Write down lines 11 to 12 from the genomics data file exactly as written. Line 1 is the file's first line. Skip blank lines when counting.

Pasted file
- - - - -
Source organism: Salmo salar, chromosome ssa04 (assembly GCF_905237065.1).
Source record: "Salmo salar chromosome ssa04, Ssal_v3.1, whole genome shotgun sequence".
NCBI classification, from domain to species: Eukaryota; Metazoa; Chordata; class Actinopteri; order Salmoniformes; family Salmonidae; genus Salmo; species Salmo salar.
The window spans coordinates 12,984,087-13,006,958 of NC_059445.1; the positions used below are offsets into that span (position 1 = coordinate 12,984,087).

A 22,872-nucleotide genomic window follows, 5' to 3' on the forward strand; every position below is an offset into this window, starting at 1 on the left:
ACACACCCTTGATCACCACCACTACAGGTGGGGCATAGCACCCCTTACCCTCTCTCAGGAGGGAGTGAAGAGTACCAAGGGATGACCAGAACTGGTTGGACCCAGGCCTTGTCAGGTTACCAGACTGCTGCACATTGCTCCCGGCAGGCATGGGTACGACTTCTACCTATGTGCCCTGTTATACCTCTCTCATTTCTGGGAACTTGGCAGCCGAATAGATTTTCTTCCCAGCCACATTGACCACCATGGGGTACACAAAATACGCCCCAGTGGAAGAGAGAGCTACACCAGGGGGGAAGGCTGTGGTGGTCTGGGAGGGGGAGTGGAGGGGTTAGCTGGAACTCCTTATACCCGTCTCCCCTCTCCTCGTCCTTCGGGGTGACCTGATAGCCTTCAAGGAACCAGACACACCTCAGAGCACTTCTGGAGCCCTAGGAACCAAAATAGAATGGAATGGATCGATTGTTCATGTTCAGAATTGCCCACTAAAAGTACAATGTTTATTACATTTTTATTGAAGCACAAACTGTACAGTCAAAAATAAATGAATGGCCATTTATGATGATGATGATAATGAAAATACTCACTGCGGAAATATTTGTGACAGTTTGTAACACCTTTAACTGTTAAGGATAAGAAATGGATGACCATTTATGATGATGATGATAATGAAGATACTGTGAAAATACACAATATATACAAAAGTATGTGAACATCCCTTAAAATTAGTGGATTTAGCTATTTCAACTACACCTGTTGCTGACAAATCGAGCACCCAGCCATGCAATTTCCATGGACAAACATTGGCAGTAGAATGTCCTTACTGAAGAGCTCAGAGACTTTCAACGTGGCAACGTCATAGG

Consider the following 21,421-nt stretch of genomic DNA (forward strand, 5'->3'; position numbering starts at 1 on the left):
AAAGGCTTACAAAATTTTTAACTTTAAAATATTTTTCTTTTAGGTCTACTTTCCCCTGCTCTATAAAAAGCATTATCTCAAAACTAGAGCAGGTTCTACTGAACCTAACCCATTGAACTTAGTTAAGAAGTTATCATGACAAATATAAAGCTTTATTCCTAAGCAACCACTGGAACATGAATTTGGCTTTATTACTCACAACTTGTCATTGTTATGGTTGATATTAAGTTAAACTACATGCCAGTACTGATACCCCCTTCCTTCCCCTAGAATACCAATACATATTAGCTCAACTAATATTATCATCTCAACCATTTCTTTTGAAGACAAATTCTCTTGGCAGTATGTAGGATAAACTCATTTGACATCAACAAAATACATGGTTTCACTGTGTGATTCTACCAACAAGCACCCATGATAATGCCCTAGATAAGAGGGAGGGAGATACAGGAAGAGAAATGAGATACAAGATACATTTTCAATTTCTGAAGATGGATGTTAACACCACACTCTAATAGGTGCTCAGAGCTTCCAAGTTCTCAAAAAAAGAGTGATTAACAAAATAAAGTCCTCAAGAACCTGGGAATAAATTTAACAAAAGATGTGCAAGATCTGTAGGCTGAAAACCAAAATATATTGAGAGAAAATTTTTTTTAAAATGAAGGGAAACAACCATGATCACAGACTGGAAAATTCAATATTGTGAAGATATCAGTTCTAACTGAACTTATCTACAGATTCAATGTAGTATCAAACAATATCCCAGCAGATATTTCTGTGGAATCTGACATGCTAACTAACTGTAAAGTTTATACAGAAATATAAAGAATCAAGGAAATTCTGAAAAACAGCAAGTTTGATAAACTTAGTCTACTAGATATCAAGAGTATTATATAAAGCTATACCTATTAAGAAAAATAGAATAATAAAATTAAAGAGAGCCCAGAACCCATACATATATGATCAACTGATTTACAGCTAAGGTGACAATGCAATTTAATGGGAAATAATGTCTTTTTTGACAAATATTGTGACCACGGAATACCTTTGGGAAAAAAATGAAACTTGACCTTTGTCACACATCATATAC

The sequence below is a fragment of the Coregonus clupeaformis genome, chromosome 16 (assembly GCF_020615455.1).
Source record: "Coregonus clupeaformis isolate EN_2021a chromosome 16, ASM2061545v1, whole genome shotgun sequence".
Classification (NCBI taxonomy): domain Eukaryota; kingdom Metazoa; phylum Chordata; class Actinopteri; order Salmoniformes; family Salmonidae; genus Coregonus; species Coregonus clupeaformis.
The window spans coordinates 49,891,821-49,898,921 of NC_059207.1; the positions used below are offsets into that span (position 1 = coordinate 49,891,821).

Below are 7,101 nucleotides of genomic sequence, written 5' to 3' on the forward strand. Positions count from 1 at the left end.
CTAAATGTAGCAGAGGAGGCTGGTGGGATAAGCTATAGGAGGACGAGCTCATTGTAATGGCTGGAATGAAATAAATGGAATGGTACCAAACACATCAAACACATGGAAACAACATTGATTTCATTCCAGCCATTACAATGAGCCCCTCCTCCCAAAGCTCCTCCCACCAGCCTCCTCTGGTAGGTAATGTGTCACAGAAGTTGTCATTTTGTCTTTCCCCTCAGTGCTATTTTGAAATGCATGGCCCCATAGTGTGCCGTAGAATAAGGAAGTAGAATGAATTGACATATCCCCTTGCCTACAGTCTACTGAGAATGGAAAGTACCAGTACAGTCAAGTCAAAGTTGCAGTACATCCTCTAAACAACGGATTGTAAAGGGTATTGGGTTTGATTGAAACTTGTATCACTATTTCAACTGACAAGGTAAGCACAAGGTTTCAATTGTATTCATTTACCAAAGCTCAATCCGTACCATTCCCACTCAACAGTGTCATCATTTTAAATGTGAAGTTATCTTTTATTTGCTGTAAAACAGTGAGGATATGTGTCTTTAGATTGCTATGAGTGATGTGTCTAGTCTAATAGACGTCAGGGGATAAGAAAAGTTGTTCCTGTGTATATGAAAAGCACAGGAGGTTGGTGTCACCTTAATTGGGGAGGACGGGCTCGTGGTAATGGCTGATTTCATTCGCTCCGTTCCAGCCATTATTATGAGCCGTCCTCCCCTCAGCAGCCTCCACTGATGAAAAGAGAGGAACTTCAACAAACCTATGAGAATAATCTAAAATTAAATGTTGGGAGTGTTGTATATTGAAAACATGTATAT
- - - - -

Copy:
Classification (NCBI taxonomy): domain Eukaryota; kingdom Metazoa; phylum Chordata; class Actinopteri; order Salmoniformes; family Salmonidae; genus Coregonus; species Coregonus clupeaformis.
The window spans coordinates 49,891,821-49,898,921 of NC_059207.1; the positions used below are offsets into that span (position 1 = coordinate 49,891,821).